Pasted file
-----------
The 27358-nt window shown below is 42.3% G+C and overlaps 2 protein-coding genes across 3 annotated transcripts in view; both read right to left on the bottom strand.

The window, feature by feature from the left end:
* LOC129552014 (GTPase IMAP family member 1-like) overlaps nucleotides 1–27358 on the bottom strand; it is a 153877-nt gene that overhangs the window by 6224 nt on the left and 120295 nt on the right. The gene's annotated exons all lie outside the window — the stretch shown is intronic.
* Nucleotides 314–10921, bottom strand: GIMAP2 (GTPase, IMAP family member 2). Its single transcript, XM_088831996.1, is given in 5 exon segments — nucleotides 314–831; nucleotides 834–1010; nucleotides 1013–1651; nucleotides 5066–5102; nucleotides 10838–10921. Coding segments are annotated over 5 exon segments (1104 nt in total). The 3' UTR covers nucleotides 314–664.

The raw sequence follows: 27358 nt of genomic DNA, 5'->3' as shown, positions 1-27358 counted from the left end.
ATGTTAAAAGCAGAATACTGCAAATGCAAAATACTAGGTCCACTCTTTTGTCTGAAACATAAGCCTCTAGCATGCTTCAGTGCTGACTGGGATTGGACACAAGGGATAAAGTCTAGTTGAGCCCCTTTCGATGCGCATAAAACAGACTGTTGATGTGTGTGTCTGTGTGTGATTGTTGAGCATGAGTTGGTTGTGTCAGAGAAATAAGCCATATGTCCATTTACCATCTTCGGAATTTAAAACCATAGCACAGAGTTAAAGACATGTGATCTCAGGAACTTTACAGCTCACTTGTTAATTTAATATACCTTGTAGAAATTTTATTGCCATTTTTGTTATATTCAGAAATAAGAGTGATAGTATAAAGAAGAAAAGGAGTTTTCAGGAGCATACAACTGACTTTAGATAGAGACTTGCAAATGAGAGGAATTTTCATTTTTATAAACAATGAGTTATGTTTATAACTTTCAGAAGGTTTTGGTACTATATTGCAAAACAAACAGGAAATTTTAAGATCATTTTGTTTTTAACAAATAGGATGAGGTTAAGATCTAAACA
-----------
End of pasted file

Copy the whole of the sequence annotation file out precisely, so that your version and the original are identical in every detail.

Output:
The 27358-nt window shown below is 42.3% G+C and overlaps 2 protein-coding genes across 3 annotated transcripts in view; both read right to left on the bottom strand.

The window, feature by feature from the left end:
* LOC129552014 (GTPase IMAP family member 1-like) overlaps nucleotides 1–27358 on the bottom strand; it is a 153877-nt gene that overhangs the window by 6224 nt on the left and 120295 nt on the right. The gene's annotated exons all lie outside the window — the stretch shown is intronic.
* Nucleotides 314–10921, bottom strand: GIMAP2 (GTPase, IMAP family member 2). Its single transcript, XM_088831996.1, is given in 5 exon segments — nucleotides 314–831; nucleotides 834–1010; nucleotides 1013–1651; nucleotides 5066–5102; nucleotides 10838–10921. Coding segments are annotated over 5 exon segments (1104 nt in total). The 3' UTR covers nucleotides 314–664.

The raw sequence follows: 27358 nt of genomic DNA, 5'->3' as shown, positions 1-27358 counted from the left end.
ATGTTAAAAGCAGAATACTGCAAATGCAAAATACTAGGTCCACTCTTTTGTCTGAAACATAAGCCTCTAGCATGCTTCAGTGCTGACTGGGATTGGACACAAGGGATAAAGTCTAGTTGAGCCCCTTTCGATGCGCATAAAACAGACTGTTGATGTGTGTGTCTGTGTGTGATTGTTGAGCATGAGTTGGTTGTGTCAGAGAAATAAGCCATATGTCCATTTACCATCTTCGGAATTTAAAACCATAGCACAGAGTTAAAGACATGTGATCTCAGGAACTTTACAGCTCACTTGTTAATTTAATATACCTTGTAGAAATTTTATTGCCATTTTTGTTATATTCAGAAATAAGAGTGATAGTATAAAGAAGAAAAGGAGTTTTCAGGAGCATACAACTGACTTTAGATAGAGACTTGCAAATGAGAGGAATTTTCATTTTTATAAACAATGAGTTATGTTTATAACTTTCAGAAGGTTTTGGTACTATATTGCAAAACAAACAGGAAATTTTAAGATCATTTTGTTTTTAACAAATAGGATGAGGTTAAGATCTAAACA